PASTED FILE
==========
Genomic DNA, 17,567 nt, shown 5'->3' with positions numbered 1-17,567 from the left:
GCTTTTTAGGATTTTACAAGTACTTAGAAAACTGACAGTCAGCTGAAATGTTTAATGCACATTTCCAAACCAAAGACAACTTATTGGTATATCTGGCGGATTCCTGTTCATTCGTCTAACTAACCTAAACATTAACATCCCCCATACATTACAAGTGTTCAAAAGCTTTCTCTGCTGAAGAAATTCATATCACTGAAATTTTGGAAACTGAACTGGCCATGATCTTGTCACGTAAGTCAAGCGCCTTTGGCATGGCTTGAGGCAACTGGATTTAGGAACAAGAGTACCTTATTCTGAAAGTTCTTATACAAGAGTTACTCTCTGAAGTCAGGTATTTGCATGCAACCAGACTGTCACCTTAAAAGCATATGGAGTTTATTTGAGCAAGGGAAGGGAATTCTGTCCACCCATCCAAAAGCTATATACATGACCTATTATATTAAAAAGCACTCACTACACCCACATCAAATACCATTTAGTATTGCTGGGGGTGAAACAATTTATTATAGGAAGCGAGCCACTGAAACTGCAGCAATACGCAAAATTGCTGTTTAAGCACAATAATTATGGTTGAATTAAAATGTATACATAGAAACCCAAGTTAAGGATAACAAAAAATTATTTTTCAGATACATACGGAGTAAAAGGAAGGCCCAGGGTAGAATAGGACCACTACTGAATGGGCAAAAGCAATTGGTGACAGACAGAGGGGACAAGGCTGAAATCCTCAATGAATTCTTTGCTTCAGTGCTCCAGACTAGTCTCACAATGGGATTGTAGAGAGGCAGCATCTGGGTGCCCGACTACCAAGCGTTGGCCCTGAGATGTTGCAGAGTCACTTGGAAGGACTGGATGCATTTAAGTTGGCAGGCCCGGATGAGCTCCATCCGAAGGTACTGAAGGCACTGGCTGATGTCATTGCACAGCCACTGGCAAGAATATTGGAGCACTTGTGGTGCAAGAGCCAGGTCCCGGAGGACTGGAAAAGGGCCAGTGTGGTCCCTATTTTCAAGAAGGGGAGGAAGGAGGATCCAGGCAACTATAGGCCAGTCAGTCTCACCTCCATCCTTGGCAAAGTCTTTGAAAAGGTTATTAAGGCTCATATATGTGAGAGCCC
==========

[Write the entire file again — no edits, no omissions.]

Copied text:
Genomic DNA, 17,567 nt, shown 5'->3' with positions numbered 1-17,567 from the left:
GCTTTTTAGGATTTTACAAGTACTTAGAAAACTGACAGTCAGCTGAAATGTTTAATGCACATTTCCAAACCAAAGACAACTTATTGGTATATCTGGCGGATTCCTGTTCATTCGTCTAACTAACCTAAACATTAACATCCCCCATACATTACAAGTGTTCAAAAGCTTTCTCTGCTGAAGAAATTCATATCACTGAAATTTTGGAAACTGAACTGGCCATGATCTTGTCACGTAAGTCAAGCGCCTTTGGCATGGCTTGAGGCAACTGGATTTAGGAACAAGAGTACCTTATTCTGAAAGTTCTTATACAAGAGTTACTCTCTGAAGTCAGGTATTTGCATGCAACCAGACTGTCACCTTAAAAGCATATGGAGTTTATTTGAGCAAGGGAAGGGAATTCTGTCCACCCATCCAAAAGCTATATACATGACCTATTATATTAAAAAGCACTCACTACACCCACATCAAATACCATTTAGTATTGCTGGGGGTGAAACAATTTATTATAGGAAGCGAGCCACTGAAACTGCAGCAATACGCAAAATTGCTGTTTAAGCACAATAATTATGGTTGAATTAAAATGTATACATAGAAACCCAAGTTAAGGATAACAAAAAATTATTTTTCAGATACATACGGAGTAAAAGGAAGGCCCAGGGTAGAATAGGACCACTACTGAATGGGCAAAAGCAATTGGTGACAGACAGAGGGGACAAGGCTGAAATCCTCAATGAATTCTTTGCTTCAGTGCTCCAGACTAGTCTCACAATGGGATTGTAGAGAGGCAGCATCTGGGTGCCCGACTACCAAGCGTTGGCCCTGAGATGTTGCAGAGTCACTTGGAAGGACTGGATGCATTTAAGTTGGCAGGCCCGGATGAGCTCCATCCGAAGGTACTGAAGGCACTGGCTGATGTCATTGCACAGCCACTGGCAAGAATATTGGAGCACTTGTGGTGCAAGAGCCAGGTCCCGGAGGACTGGAAAAGGGCCAGTGTGGTCCCTATTTTCAAGAAGGGGAGGAAGGAGGATCCAGGCAACTATAGGCCAGTCAGTCTCACCTCCATCCTTGGCAAAGTCTTTGAAAAGGTTATTAAGGCTCATATATGTGAGAGCCC